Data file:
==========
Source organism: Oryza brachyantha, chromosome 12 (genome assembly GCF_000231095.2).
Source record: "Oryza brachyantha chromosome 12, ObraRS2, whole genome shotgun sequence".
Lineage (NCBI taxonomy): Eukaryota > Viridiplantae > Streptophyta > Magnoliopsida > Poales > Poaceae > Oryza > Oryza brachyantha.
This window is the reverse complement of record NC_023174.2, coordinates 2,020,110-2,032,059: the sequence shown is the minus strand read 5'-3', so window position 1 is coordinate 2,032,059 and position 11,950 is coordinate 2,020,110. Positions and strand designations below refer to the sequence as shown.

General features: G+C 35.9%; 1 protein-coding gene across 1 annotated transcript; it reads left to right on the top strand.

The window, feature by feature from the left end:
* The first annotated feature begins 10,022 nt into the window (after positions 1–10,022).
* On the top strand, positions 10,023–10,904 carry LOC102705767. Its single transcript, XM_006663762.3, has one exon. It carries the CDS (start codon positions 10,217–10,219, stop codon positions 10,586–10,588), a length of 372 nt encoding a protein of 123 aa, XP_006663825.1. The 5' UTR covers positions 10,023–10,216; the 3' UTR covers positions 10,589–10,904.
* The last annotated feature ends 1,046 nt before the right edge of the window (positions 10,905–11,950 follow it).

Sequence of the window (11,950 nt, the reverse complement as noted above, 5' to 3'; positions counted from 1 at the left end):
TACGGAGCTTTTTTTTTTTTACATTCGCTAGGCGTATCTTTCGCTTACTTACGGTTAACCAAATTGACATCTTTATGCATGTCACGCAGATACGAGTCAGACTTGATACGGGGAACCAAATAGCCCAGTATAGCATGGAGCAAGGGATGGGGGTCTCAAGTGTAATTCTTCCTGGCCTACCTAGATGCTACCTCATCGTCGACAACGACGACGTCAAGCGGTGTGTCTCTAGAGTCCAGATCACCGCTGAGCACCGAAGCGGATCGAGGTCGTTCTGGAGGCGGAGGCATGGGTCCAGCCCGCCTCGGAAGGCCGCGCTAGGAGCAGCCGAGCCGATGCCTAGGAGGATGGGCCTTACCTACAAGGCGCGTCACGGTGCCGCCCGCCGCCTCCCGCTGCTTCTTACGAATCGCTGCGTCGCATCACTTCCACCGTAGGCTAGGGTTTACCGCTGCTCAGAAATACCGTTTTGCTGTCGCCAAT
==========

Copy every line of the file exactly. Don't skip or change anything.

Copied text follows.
Source organism: Oryza brachyantha, chromosome 12 (genome assembly GCF_000231095.2).
Source record: "Oryza brachyantha chromosome 12, ObraRS2, whole genome shotgun sequence".
Lineage (NCBI taxonomy): Eukaryota > Viridiplantae > Streptophyta > Magnoliopsida > Poales > Poaceae > Oryza > Oryza brachyantha.
This window is the reverse complement of record NC_023174.2, coordinates 2,020,110-2,032,059: the sequence shown is the minus strand read 5'-3', so window position 1 is coordinate 2,032,059 and position 11,950 is coordinate 2,020,110. Positions and strand designations below refer to the sequence as shown.

General features: G+C 35.9%; 1 protein-coding gene across 1 annotated transcript; it reads left to right on the top strand.

The window, feature by feature from the left end:
* The first annotated feature begins 10,022 nt into the window (after positions 1–10,022).
* On the top strand, positions 10,023–10,904 carry LOC102705767. Its single transcript, XM_006663762.3, has one exon. It carries the CDS (start codon positions 10,217–10,219, stop codon positions 10,586–10,588), a length of 372 nt encoding a protein of 123 aa, XP_006663825.1. The 5' UTR covers positions 10,023–10,216; the 3' UTR covers positions 10,589–10,904.
* The last annotated feature ends 1,046 nt before the right edge of the window (positions 10,905–11,950 follow it).

Sequence of the window (11,950 nt, the reverse complement as noted above, 5' to 3'; positions counted from 1 at the left end):
TACGGAGCTTTTTTTTTTTTACATTCGCTAGGCGTATCTTTCGCTTACTTACGGTTAACCAAATTGACATCTTTATGCATGTCACGCAGATACGAGTCAGACTTGATACGGGGAACCAAATAGCCCAGTATAGCATGGAGCAAGGGATGGGGGTCTCAAGTGTAATTCTTCCTGGCCTACCTAGATGCTACCTCATCGTCGACAACGACGACGTCAAGCGGTGTGTCTCTAGAGTCCAGATCACCGCTGAGCACCGAAGCGGATCGAGGTCGTTCTGGAGGCGGAGGCATGGGTCCAGCCCGCCTCGGAAGGCCGCGCTAGGAGCAGCCGAGCCGATGCCTAGGAGGATGGGCCTTACCTACAAGGCGCGTCACGGTGCCGCCCGCCGCCTCCCGCTGCTTCTTACGAATCGCTGCGTCGCATCACTTCCACCGTAGGCTAGGGTTTACCGCTGCTCAGAAATACCGTTTTGCTGTCGCCAAT